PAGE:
Working Abroad: Don't Let Your Degree Get in the Way of Your Education

In my Graduation ceremony, the Vice-Chancellor of Durham University urged myself and my fellow gown-clothed peers 'Don't let your degree get in the way of your education' and he is right. Having a degree here isn't a requirement, but it gives me encouragement.

Three weeks ago marked the beginning of exchanging my 'Hello's for 'Ciao's and 'tea please' for 'limoncello por favore.' You may not believe it, but I am not talking about walking around South England spouting attempts of speaking the Italian language, I am actually currently residing in Italy. Palermo in Sicily to be precise, and for the next three months I am going to be living and working out here - at an organisation that seeks to help refugees and asylum seekers from all over the world. Doing good while eating carbs? I call that a success, if only I included this in my job search criteria sooner.

So why now, and why Italy? To answer the 'now' question, I saw an advert placed online offering work and job experiences in Spain, Italy, France, Ireland, and Germany. As Italy has always been a personal favourite of mine (and I'm not just being biased because of the cuisine - okay, maybe a little), I have always told myself that I will find work in Italy and live and earn some money somewhere, somehow in my boot-shaped dreamland. While having the desire and instinct to go and live abroad are often the hardest elements initially, actually finding the work, accommodation, exact location and attempting to learn the language is another thing altogether. Cue the Leonardo Da Vinci programme, angel choirs singing, and an array of bright lights shining down...a few CVs, covering letters, and an interview later and I was on - counting down four weeks before trying to pack three months' worth of possessions into a bag not exceeding 20kg (thanks for that Ryanair)

If I had to describe the last couple of weeks in a few adjectives I would have to say that the past 20 days have been insane, surreal, amazing, challenging, rewarding, difficult, and enlightening.

I opted to work at Centro Astalli; a non-profit centre that helps refugees from all over the world to find jobs, teach them English (this is where I come in), French, Italian, gain practical skills in sewing, or technology based contexts, while providing daily opportunities to see lawyers, doctors, and counsellors if need be. I always feel a little guilty when I attempt to explain (in Italianglish) that I am only here 'per tres mesi' for 'lavoro' to gain a bit of life experience in a foreign country out of choice, when I am talking to people who are in Palermo because they don't have a choice. I have only been here a number of weeks but I already feel my eyes are being opened to life outside of South East England.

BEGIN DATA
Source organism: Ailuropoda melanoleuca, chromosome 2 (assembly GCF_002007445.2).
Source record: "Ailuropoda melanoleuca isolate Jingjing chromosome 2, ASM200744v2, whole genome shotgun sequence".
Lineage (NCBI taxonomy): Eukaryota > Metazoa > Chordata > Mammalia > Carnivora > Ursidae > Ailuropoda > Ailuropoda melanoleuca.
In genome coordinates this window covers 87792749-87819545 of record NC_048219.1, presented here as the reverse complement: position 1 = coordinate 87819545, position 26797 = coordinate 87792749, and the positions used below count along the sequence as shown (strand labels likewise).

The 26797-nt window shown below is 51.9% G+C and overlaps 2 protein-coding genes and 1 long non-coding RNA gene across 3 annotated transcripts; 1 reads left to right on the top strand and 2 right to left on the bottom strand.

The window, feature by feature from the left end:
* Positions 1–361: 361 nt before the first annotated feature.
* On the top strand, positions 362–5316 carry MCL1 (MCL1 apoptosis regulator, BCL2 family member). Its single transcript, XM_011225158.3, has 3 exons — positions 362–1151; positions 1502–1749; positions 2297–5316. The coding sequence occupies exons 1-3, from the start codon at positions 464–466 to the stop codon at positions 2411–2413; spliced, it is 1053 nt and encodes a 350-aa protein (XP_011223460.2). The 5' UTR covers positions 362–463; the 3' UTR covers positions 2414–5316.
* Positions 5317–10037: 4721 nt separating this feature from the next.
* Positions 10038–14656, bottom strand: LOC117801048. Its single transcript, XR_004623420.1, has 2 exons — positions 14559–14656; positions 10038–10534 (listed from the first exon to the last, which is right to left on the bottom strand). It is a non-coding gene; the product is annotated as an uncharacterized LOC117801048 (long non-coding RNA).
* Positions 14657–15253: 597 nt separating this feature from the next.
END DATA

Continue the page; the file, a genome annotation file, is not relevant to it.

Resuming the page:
What is the Leonardo Da Vinci Programme? Quite simply, Leonardo is an EU funded and instigated programme which supports Mobility Projects: European work placements for graduates and school leavers. Forgetting the jargon, it means that I came out to Italy knowing I had an Italian host company waiting to help and support me whenever I needed, accommodation all sorted, and flights booked and paid for. The catch? There isn't one - well not one that has come to light just yet. In less than a month I have met people from Ghana, Bangladesh, Ecuador, Nigeria, Morocco, France, Hungary, Spain, and Brazil, and I could not feel more at home, despite being away from the comfort and familiarity of the UK.

I am learning more than just what defines a cappuccino and what the hype about espressos is all about (as a coffee-hater pre Leonardo trip, I am now addicted to espressos...), I am learning that living and working abroad is not as terrifying and alien as some people may believe. It is difficult at times with the language barrier, though more hilarious for the shop keepers laughing at my appalling attempts at trying to gesture what a towel is, but it is giving me confidence in finding work when I return to England. I didn't come here for a holiday or to 'find myself,' but rather I am here to improve upon my life adventures, and to experience Italy as a native would, not just visiting the tourist sights before retiring off to a local hotel/B&B. I have danced under the stars until 7am, received a free Versace coat from work, laughed with people who have an awful lot to cry about, and used so many gestures that I am now a knockout at Charades.

Since graduating I have felt in employment, four months later, I am working on a rota that provides me with an array of work requirements on a daily basis, and I am feeling immersed into the company, even if being exposed to a new language and trying to learn as much as you can in a short space of time can be incredibly energy-absorbing. In my Graduation ceremony, the Vice-Chancellor of Durham University urged myself and my fellow gown-clothed peers 'Don't let your degree get in the way of your education' and he is right. Having a degree here isn't a requirement, but it gives me encouragement. Leonardo welcomes graduates and school-leavers alike: all you have to tick is the box that you are 18 years old and over.

I may be teaming carb-eating with grammar learning, mixing teaching English with data entry, and combining breakfast serving with Sicilian men swerving (as a blonde haired/blue eyed 22 year old, you get used to it after a while) but I am gaining more confidence each day, growing as a person, and all the other cliches that you read/hear about, that are nonetheless true.

I do not know what the next couple of months are going to bring, but if they have as much to do with the coffee i've been drinking, the spaghetti i've been eating, and the warm, friendly, and genuinely brilliant people I have been meeting, then I say 'Amonì!'

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